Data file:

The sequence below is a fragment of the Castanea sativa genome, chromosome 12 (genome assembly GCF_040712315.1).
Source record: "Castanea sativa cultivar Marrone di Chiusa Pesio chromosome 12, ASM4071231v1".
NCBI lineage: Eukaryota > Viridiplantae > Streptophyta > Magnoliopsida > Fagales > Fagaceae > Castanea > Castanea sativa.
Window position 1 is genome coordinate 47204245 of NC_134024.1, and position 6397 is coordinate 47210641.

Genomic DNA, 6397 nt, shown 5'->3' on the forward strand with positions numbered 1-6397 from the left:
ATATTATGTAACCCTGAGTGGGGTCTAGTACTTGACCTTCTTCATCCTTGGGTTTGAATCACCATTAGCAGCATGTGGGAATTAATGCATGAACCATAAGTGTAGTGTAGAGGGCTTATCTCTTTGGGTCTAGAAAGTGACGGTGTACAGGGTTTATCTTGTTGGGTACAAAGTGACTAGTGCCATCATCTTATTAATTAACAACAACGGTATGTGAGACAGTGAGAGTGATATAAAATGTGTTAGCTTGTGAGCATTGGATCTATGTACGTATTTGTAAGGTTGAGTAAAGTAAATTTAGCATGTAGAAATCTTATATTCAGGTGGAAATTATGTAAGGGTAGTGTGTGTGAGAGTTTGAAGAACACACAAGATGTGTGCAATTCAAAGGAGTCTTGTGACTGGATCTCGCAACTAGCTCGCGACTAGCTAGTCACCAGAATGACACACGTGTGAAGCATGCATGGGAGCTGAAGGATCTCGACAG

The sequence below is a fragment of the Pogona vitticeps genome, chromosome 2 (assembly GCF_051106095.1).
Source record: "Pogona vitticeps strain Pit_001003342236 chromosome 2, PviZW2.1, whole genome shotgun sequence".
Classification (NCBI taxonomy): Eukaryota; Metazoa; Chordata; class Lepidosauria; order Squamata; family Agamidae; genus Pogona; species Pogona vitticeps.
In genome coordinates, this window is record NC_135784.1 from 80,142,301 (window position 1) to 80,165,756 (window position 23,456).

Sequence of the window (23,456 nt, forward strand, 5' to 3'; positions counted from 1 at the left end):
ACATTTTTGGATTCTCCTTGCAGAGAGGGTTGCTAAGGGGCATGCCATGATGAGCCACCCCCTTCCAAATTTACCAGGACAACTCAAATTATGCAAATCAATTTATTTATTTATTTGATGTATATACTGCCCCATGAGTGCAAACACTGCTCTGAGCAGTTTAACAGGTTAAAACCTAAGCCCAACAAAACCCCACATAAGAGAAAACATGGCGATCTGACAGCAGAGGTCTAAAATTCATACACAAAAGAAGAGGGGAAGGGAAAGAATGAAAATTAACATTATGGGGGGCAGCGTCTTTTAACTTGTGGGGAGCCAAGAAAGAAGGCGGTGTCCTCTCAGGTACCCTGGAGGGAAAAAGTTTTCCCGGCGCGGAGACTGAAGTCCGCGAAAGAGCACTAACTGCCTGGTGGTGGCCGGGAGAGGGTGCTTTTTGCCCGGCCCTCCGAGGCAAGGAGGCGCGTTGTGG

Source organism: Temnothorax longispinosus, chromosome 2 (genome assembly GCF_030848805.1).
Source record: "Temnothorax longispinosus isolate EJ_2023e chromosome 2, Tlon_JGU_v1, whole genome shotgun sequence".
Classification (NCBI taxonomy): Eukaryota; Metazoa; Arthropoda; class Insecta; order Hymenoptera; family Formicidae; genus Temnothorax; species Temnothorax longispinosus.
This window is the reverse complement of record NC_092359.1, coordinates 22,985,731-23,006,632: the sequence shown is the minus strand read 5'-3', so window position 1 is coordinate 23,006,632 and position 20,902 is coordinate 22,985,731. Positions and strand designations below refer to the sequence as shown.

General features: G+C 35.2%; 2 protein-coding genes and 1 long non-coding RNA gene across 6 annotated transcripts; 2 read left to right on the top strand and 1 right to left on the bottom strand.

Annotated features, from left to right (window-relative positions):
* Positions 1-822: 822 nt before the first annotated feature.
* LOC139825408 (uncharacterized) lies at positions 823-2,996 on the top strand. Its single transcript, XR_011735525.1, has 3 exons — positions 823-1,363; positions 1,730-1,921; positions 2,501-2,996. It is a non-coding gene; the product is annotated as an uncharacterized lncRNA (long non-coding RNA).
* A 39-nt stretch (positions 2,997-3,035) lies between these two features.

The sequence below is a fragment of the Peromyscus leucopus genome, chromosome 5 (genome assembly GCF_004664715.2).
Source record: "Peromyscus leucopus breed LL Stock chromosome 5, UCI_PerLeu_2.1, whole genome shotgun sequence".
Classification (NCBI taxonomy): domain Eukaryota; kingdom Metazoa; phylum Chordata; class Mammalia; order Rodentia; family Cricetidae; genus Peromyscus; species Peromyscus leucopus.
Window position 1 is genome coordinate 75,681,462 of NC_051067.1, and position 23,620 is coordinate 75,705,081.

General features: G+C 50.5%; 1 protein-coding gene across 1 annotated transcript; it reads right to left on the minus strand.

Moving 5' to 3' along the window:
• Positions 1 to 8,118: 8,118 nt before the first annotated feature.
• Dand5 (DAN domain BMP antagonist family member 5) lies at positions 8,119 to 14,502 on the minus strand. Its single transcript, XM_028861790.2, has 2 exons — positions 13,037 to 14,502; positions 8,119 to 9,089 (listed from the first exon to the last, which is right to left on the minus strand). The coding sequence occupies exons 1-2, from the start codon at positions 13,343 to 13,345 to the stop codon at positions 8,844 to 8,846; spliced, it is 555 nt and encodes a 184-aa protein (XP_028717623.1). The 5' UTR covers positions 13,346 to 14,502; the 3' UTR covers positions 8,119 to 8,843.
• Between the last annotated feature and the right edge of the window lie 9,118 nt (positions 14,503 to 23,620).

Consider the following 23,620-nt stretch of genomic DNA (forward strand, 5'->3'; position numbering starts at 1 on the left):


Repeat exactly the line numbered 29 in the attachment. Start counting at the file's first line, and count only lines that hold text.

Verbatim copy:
• Dand5 (DAN domain BMP antagonist family member 5) lies at positions 8,119 to 14,502 on the minus strand. Its single transcript, XM_028861790.2, has 2 exons — positions 13,037 to 14,502; positions 8,119 to 9,089 (listed from the first exon to the last, which is right to left on the minus strand). The coding sequence occupies exons 1-2, from the start codon at positions 13,343 to 13,345 to the stop codon at positions 8,844 to 8,846; spliced, it is 555 nt and encodes a 184-aa protein (XP_028717623.1). The 5' UTR covers positions 13,346 to 14,502; the 3' UTR covers positions 8,119 to 8,843.